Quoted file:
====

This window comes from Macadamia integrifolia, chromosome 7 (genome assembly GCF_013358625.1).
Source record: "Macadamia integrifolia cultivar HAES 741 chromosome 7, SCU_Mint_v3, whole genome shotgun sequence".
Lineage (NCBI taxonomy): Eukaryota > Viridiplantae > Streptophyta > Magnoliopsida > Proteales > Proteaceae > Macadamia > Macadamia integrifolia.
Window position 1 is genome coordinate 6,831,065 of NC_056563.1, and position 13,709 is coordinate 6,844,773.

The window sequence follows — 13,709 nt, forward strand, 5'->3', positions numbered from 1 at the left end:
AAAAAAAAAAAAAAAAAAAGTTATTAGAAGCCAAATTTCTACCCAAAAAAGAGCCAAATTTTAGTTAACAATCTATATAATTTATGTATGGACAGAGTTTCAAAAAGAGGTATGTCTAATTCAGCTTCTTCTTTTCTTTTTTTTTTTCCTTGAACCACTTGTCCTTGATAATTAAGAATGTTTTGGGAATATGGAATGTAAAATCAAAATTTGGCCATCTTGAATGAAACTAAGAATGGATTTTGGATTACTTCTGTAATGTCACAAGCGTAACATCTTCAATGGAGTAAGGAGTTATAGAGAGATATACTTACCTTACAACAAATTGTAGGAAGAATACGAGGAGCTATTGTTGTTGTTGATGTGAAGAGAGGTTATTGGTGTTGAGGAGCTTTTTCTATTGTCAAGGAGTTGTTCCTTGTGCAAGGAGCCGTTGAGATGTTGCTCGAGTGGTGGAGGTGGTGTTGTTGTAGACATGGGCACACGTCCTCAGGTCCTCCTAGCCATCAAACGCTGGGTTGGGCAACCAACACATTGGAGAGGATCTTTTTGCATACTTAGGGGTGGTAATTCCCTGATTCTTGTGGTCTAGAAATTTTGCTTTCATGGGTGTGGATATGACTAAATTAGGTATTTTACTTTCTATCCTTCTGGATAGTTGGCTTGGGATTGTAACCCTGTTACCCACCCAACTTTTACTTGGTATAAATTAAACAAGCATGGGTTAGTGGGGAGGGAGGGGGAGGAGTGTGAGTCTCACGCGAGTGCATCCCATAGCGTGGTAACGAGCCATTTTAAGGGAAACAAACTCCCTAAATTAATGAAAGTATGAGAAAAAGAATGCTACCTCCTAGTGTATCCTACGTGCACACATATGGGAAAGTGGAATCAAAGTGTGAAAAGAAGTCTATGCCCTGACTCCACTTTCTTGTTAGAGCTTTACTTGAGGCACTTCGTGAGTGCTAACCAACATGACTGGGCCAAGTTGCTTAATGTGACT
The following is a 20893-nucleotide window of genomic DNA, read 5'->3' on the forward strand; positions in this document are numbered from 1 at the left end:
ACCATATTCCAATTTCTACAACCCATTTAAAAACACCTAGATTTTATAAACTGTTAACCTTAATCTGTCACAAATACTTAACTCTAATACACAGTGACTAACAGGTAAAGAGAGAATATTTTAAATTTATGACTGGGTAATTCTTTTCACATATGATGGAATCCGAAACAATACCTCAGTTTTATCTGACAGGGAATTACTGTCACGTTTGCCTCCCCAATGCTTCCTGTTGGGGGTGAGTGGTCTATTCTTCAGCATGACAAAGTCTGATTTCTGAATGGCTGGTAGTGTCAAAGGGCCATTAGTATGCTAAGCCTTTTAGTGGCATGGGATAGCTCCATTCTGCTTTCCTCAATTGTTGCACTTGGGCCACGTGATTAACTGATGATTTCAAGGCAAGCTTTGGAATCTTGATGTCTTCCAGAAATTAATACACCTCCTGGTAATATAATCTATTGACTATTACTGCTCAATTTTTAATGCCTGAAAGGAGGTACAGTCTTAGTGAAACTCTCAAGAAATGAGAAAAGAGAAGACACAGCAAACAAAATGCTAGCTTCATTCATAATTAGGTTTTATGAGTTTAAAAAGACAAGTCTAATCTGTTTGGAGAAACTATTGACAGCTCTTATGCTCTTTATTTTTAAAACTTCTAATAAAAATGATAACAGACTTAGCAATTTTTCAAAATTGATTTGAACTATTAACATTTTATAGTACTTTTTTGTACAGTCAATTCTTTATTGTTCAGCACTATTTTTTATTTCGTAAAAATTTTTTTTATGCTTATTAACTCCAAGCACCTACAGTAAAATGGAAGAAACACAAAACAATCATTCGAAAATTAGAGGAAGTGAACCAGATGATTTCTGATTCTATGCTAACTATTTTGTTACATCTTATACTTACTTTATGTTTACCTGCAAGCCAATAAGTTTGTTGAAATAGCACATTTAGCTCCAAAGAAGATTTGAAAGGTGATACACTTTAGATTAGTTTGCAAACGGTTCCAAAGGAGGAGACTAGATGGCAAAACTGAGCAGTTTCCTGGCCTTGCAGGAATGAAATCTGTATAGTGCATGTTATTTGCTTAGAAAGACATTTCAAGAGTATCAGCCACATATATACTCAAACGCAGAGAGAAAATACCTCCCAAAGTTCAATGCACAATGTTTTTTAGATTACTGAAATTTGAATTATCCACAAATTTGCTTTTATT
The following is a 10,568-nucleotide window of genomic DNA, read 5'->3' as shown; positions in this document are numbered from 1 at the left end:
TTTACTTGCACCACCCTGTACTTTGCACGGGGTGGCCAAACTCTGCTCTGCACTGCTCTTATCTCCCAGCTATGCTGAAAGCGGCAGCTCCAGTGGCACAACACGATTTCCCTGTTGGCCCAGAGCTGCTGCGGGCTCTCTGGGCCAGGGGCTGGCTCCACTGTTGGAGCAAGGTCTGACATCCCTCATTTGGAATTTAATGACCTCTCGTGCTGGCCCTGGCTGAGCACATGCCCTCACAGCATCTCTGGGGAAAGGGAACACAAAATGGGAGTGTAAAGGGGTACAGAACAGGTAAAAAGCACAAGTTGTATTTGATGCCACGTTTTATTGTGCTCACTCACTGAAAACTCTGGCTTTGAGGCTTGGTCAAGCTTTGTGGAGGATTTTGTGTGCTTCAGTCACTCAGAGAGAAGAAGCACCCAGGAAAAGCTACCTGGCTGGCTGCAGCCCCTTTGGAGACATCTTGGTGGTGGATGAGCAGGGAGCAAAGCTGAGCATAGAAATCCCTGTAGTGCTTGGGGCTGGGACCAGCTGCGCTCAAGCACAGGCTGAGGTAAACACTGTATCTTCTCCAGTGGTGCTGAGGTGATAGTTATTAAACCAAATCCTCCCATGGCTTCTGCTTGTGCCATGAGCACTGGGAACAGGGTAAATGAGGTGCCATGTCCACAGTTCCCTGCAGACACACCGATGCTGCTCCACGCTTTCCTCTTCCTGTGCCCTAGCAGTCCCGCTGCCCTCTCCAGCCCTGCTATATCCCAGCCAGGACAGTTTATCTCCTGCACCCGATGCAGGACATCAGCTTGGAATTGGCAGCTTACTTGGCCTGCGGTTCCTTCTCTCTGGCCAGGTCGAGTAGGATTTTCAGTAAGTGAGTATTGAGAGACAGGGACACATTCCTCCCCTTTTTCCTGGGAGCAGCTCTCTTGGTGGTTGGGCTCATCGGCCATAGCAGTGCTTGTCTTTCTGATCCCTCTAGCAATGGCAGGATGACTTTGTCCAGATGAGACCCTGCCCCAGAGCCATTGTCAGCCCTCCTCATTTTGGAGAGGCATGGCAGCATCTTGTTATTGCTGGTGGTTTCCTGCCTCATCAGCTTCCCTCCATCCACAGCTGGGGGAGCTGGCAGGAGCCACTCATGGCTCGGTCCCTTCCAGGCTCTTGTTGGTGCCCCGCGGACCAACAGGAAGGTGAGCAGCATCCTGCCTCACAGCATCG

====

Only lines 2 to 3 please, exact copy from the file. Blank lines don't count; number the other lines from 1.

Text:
Source record: "Macadamia integrifolia cultivar HAES 741 chromosome 7, SCU_Mint_v3, whole genome shotgun sequence".
Lineage (NCBI taxonomy): Eukaryota > Viridiplantae > Streptophyta > Magnoliopsida > Proteales > Proteaceae > Macadamia > Macadamia integrifolia.